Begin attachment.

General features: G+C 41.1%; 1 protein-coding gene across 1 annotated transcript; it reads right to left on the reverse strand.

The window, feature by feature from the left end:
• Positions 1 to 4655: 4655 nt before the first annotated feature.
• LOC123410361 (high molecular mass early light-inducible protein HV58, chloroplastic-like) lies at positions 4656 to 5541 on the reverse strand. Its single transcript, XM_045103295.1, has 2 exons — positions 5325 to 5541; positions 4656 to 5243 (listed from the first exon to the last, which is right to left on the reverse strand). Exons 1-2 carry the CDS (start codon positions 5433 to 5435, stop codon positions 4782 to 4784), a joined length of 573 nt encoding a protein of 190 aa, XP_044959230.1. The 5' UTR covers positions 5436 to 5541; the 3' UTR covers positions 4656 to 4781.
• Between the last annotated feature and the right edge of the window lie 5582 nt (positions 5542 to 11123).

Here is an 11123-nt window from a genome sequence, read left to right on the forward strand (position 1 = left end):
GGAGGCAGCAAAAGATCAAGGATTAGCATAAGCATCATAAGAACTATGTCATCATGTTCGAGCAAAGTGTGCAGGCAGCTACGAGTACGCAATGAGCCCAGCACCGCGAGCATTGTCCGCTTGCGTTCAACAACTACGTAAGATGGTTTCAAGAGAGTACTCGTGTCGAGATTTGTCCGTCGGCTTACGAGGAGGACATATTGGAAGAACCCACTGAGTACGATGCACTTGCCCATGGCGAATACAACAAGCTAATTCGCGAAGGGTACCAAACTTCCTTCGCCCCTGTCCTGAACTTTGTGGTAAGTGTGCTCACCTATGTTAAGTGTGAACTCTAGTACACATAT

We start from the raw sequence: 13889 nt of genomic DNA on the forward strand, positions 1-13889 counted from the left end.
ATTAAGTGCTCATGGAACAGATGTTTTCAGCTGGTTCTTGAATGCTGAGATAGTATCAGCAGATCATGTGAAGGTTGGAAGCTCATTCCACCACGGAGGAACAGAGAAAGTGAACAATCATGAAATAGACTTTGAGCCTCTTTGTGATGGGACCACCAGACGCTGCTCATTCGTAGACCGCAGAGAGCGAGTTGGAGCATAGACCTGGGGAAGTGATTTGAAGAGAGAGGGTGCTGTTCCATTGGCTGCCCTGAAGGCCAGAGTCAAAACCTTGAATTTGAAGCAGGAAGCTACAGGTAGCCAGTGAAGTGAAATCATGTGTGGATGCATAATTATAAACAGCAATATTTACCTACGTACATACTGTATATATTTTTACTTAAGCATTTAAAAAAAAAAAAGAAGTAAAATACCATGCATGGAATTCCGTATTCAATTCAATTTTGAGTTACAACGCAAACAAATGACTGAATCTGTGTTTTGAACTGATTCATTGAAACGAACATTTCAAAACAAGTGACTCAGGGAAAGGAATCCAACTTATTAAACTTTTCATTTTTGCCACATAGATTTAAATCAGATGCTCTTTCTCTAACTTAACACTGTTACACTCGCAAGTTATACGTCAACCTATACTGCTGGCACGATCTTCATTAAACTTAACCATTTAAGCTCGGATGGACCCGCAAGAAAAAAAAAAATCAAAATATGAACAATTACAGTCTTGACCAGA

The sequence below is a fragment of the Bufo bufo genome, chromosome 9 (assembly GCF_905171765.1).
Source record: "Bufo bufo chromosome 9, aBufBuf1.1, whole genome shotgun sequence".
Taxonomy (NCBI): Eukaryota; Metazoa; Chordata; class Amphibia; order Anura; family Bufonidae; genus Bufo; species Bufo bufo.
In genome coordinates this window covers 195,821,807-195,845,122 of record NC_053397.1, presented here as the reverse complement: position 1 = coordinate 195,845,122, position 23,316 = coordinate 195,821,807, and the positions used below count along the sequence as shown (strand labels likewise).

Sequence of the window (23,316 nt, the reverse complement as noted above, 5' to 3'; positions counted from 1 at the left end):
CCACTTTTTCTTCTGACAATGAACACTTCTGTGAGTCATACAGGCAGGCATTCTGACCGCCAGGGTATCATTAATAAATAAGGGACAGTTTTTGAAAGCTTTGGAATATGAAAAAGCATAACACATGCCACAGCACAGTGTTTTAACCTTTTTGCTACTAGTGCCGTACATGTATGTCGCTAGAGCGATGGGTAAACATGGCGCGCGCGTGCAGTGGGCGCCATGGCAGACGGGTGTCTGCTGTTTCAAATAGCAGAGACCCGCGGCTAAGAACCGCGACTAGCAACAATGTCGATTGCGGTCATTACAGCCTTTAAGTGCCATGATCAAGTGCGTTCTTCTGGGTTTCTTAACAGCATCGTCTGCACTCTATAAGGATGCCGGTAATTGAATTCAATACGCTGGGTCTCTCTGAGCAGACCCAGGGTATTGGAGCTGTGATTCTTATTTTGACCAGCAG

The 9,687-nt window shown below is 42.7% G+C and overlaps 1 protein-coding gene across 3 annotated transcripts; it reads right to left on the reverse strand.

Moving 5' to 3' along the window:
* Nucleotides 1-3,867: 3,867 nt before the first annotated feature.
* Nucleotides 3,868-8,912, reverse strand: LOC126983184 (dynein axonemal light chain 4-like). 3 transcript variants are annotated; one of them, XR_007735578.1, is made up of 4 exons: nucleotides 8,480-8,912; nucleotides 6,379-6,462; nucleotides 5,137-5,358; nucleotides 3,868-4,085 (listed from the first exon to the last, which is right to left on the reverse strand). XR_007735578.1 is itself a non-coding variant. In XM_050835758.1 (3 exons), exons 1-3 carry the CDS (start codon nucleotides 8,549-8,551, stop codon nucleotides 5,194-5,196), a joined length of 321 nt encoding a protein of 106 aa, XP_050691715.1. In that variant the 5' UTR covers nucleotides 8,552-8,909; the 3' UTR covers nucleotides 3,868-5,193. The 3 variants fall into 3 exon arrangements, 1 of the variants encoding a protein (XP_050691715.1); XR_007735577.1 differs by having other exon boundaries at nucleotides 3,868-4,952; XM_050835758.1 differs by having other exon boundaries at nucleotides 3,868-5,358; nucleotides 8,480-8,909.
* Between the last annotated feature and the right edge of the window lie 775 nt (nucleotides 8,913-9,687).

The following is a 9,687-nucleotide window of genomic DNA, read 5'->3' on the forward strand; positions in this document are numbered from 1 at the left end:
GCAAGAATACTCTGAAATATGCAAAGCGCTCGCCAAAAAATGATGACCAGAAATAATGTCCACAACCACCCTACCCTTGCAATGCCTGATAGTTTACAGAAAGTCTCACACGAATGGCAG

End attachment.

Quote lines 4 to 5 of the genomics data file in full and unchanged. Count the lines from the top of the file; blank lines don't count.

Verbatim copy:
• LOC123410361 (high molecular mass early light-inducible protein HV58, chloroplastic-like) lies at positions 4656 to 5541 on the reverse strand. Its single transcript, XM_045103295.1, has 2 exons — positions 5325 to 5541; positions 4656 to 5243 (listed from the first exon to the last, which is right to left on the reverse strand). Exons 1-2 carry the CDS (start codon positions 5433 to 5435, stop codon positions 4782 to 4784), a joined length of 573 nt encoding a protein of 190 aa, XP_044959230.1. The 5' UTR covers positions 5436 to 5541; the 3' UTR covers positions 4656 to 4781.
• Between the last annotated feature and the right edge of the window lie 5582 nt (positions 5542 to 11123).